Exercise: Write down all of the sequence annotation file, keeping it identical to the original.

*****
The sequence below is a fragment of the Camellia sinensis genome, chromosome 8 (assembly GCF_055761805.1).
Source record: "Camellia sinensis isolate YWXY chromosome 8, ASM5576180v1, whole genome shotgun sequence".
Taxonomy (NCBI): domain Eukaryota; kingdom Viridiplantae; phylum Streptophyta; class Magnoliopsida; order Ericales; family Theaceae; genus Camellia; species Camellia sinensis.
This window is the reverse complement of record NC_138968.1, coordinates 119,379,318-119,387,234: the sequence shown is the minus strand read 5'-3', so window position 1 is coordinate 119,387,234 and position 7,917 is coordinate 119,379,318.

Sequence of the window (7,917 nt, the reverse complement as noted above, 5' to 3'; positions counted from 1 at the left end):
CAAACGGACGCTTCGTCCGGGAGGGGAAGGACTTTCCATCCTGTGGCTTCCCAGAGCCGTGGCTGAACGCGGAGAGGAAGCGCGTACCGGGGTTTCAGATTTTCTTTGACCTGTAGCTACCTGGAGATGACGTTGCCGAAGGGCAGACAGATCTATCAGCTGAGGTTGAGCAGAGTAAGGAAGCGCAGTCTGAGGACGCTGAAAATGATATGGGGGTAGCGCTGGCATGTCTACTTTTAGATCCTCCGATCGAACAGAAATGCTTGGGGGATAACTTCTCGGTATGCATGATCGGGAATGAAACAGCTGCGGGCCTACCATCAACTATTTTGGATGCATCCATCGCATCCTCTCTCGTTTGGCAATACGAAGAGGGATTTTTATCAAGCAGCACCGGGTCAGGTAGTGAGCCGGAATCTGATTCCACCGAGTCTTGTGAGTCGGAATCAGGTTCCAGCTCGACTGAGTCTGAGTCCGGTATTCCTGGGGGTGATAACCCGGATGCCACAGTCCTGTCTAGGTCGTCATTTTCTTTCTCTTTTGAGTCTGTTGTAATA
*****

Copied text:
The sequence below is a fragment of the Camellia sinensis genome, chromosome 8 (assembly GCF_055761805.1).
Source record: "Camellia sinensis isolate YWXY chromosome 8, ASM5576180v1, whole genome shotgun sequence".
Taxonomy (NCBI): domain Eukaryota; kingdom Viridiplantae; phylum Streptophyta; class Magnoliopsida; order Ericales; family Theaceae; genus Camellia; species Camellia sinensis.
This window is the reverse complement of record NC_138968.1, coordinates 119,379,318-119,387,234: the sequence shown is the minus strand read 5'-3', so window position 1 is coordinate 119,387,234 and position 7,917 is coordinate 119,379,318.

Sequence of the window (7,917 nt, the reverse complement as noted above, 5' to 3'; positions counted from 1 at the left end):
CAAACGGACGCTTCGTCCGGGAGGGGAAGGACTTTCCATCCTGTGGCTTCCCAGAGCCGTGGCTGAACGCGGAGAGGAAGCGCGTACCGGGGTTTCAGATTTTCTTTGACCTGTAGCTACCTGGAGATGACGTTGCCGAAGGGCAGACAGATCTATCAGCTGAGGTTGAGCAGAGTAAGGAAGCGCAGTCTGAGGACGCTGAAAATGATATGGGGGTAGCGCTGGCATGTCTACTTTTAGATCCTCCGATCGAACAGAAATGCTTGGGGGATAACTTCTCGGTATGCATGATCGGGAATGAAACAGCTGCGGGCCTACCATCAACTATTTTGGATGCATCCATCGCATCCTCTCTCGTTTGGCAATACGAAGAGGGATTTTTATCAAGCAGCACCGGGTCAGGTAGTGAGCCGGAATCTGATTCCACCGAGTCTTGTGAGTCGGAATCAGGTTCCAGCTCGACTGAGTCTGAGTCCGGTATTCCTGGGGGTGATAACCCGGATGCCACAGTCCTGTCTAGGTCGTCATTTTCTTTCTCTTTTGAGTCTGTTGTAATA